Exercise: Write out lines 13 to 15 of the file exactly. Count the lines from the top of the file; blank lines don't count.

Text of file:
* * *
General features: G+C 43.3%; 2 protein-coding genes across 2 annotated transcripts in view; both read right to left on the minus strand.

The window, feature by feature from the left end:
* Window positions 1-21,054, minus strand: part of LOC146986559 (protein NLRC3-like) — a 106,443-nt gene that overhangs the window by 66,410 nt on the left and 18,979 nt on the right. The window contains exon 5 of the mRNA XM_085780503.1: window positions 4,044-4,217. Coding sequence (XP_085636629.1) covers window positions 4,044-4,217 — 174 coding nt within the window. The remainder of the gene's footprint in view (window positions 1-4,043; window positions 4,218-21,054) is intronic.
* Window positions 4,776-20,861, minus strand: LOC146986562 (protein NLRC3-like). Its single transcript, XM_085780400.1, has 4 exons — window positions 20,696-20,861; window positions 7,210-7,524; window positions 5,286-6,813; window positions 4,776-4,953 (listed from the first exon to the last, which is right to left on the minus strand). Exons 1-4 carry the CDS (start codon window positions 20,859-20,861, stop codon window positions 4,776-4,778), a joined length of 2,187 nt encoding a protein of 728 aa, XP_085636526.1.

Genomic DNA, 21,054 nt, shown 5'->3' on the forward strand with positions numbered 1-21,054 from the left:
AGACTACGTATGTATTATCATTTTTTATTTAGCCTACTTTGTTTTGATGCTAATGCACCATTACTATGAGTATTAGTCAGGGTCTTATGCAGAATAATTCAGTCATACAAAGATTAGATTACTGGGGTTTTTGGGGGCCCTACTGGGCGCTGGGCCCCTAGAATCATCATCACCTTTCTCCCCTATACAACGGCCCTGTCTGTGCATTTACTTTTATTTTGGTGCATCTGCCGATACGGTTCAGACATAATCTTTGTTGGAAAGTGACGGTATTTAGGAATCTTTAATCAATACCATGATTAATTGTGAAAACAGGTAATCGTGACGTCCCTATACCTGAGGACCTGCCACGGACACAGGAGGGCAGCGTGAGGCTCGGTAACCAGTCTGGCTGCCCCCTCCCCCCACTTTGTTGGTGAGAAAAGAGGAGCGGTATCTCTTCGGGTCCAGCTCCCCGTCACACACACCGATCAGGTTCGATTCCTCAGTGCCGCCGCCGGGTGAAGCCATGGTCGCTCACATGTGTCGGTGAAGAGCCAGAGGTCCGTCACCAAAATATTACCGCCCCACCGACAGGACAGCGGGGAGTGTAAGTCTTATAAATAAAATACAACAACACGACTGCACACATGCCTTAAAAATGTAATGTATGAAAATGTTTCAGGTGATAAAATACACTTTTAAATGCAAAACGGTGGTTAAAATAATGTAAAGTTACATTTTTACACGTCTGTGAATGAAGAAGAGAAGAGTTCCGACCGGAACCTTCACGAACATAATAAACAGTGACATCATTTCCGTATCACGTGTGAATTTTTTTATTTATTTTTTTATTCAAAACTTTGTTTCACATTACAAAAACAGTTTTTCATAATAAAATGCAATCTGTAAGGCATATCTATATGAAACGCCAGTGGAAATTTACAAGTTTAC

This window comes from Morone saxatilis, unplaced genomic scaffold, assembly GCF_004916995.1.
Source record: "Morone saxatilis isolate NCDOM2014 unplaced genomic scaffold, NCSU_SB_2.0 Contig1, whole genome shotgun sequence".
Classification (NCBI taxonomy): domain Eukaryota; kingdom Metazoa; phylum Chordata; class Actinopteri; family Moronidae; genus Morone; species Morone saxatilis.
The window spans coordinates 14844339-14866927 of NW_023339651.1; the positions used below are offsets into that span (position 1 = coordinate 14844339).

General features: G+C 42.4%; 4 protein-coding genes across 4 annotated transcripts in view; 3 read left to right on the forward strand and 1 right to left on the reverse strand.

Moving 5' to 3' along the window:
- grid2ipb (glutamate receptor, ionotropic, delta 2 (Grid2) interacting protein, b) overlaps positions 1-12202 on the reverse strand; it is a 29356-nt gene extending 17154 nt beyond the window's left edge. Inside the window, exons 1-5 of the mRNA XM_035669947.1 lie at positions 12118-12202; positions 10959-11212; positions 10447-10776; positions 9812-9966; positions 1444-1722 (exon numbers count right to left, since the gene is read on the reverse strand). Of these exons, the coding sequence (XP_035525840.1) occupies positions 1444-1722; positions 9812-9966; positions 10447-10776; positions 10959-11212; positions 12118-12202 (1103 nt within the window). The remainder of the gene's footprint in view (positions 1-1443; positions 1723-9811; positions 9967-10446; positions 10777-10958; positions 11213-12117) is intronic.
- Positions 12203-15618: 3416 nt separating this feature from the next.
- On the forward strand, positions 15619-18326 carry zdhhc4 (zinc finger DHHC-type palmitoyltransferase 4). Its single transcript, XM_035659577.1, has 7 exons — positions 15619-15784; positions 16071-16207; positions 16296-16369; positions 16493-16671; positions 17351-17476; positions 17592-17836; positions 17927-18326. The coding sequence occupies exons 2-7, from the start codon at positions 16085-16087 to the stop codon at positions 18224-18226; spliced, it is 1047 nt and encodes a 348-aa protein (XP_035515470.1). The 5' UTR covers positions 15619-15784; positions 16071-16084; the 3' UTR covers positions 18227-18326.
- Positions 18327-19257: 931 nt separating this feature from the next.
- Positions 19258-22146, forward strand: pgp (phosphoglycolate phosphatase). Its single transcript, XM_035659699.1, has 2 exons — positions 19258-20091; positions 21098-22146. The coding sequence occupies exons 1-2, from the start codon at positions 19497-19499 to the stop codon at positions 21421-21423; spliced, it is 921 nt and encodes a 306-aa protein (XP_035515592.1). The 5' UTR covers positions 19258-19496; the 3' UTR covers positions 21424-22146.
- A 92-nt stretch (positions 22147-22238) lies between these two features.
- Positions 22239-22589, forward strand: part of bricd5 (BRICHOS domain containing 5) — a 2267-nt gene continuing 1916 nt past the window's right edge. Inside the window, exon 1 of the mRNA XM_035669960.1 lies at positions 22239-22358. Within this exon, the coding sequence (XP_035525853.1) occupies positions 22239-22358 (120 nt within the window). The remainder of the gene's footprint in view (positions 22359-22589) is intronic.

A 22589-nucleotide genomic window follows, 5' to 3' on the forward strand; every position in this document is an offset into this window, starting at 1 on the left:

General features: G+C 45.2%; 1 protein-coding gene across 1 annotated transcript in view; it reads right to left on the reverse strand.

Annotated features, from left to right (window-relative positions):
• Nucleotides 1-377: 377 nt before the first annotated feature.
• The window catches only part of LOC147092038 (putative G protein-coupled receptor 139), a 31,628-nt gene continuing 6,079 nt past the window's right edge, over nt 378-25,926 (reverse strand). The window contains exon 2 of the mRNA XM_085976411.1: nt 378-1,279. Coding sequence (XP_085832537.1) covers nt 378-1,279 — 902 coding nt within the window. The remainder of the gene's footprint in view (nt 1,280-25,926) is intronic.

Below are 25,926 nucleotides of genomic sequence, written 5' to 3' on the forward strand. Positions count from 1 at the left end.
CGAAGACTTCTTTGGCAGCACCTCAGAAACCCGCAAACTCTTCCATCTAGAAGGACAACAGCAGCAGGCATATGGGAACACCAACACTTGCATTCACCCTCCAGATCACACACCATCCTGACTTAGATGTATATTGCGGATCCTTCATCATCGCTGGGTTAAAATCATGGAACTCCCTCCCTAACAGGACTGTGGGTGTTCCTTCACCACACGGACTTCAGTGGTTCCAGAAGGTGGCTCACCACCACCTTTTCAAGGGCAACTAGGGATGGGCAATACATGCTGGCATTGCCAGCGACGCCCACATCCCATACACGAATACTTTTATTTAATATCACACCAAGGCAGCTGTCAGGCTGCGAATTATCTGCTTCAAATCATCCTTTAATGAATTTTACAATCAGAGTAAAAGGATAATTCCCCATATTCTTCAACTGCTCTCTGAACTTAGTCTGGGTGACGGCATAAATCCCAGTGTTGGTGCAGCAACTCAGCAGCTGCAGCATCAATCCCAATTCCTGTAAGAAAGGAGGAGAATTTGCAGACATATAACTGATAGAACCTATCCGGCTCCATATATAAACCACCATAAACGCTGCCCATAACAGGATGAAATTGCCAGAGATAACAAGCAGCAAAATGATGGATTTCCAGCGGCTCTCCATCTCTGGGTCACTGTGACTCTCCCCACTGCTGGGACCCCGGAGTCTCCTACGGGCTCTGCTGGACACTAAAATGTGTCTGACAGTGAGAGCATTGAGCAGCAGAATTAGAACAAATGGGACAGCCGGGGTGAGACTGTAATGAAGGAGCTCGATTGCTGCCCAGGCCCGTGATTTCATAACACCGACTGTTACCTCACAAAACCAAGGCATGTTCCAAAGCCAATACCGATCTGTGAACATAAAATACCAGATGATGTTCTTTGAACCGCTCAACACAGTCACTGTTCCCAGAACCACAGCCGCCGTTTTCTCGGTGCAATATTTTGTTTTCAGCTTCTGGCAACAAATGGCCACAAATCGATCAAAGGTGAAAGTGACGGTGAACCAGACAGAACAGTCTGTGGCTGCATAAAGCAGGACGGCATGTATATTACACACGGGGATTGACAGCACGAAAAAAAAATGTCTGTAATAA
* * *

- grid2ipb (glutamate receptor, ionotropic, delta 2 (Grid2) interacting protein, b) overlaps positions 1-12202 on the reverse strand; it is a 29356-nt gene extending 17154 nt beyond the window's left edge. Inside the window, exons 1-5 of the mRNA XM_035669947.1 lie at positions 12118-12202; positions 10959-11212; positions 10447-10776; positions 9812-9966; positions 1444-1722 (exon numbers count right to left, since the gene is read on the reverse strand). Of these exons, the coding sequence (XP_035525840.1) occupies positions 1444-1722; positions 9812-9966; positions 10447-10776; positions 10959-11212; positions 12118-12202 (1103 nt within the window). The remainder of the gene's footprint in view (positions 1-1443; positions 1723-9811; positions 9967-10446; positions 10777-10958; positions 11213-12117) is intronic.
- Positions 12203-15618: 3416 nt separating this feature from the next.
- On the forward strand, positions 15619-18326 carry zdhhc4 (zinc finger DHHC-type palmitoyltransferase 4). Its single transcript, XM_035659577.1, has 7 exons — positions 15619-15784; positions 16071-16207; positions 16296-16369; positions 16493-16671; positions 17351-17476; positions 17592-17836; positions 17927-18326. The coding sequence occupies exons 2-7, from the start codon at positions 16085-16087 to the stop codon at positions 18224-18226; spliced, it is 1047 nt and encodes a 348-aa protein (XP_035515470.1). The 5' UTR covers positions 15619-15784; positions 16071-16084; the 3' UTR covers positions 18227-18326.